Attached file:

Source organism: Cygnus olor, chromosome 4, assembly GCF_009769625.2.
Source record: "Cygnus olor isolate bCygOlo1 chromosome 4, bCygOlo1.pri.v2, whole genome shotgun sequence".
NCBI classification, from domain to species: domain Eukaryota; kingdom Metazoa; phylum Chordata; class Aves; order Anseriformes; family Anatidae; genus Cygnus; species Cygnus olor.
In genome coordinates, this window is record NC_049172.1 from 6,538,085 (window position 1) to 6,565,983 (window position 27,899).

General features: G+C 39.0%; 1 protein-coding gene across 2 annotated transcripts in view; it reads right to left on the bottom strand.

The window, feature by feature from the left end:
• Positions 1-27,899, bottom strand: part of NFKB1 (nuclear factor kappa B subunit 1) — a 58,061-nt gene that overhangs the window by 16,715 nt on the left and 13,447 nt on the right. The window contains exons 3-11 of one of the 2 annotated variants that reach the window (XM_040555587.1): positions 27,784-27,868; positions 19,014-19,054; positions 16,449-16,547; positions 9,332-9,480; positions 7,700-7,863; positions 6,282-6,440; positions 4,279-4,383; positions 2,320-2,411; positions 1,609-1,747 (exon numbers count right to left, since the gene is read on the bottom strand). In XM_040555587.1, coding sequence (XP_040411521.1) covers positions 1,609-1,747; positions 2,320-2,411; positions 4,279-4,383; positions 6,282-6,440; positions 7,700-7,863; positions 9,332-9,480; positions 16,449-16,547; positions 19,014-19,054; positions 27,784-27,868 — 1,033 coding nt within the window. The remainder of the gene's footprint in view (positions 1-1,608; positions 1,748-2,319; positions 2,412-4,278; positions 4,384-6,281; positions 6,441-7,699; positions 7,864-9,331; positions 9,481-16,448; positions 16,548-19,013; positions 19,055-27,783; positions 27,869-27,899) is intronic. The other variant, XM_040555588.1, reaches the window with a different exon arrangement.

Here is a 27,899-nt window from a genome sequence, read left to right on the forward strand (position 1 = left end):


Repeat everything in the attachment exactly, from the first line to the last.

Source organism: Cygnus olor, chromosome 4, assembly GCF_009769625.2.
Source record: "Cygnus olor isolate bCygOlo1 chromosome 4, bCygOlo1.pri.v2, whole genome shotgun sequence".
NCBI classification, from domain to species: domain Eukaryota; kingdom Metazoa; phylum Chordata; class Aves; order Anseriformes; family Anatidae; genus Cygnus; species Cygnus olor.
In genome coordinates, this window is record NC_049172.1 from 6,538,085 (window position 1) to 6,565,983 (window position 27,899).

General features: G+C 39.0%; 1 protein-coding gene across 2 annotated transcripts in view; it reads right to left on the bottom strand.

The window, feature by feature from the left end:
• Positions 1-27,899, bottom strand: part of NFKB1 (nuclear factor kappa B subunit 1) — a 58,061-nt gene that overhangs the window by 16,715 nt on the left and 13,447 nt on the right. The window contains exons 3-11 of one of the 2 annotated variants that reach the window (XM_040555587.1): positions 27,784-27,868; positions 19,014-19,054; positions 16,449-16,547; positions 9,332-9,480; positions 7,700-7,863; positions 6,282-6,440; positions 4,279-4,383; positions 2,320-2,411; positions 1,609-1,747 (exon numbers count right to left, since the gene is read on the bottom strand). In XM_040555587.1, coding sequence (XP_040411521.1) covers positions 1,609-1,747; positions 2,320-2,411; positions 4,279-4,383; positions 6,282-6,440; positions 7,700-7,863; positions 9,332-9,480; positions 16,449-16,547; positions 19,014-19,054; positions 27,784-27,868 — 1,033 coding nt within the window. The remainder of the gene's footprint in view (positions 1-1,608; positions 1,748-2,319; positions 2,412-4,278; positions 4,384-6,281; positions 6,441-7,699; positions 7,864-9,331; positions 9,481-16,448; positions 16,548-19,013; positions 19,055-27,783; positions 27,869-27,899) is intronic. The other variant, XM_040555588.1, reaches the window with a different exon arrangement.

Here is a 27,899-nt window from a genome sequence, read left to right on the forward strand (position 1 = left end):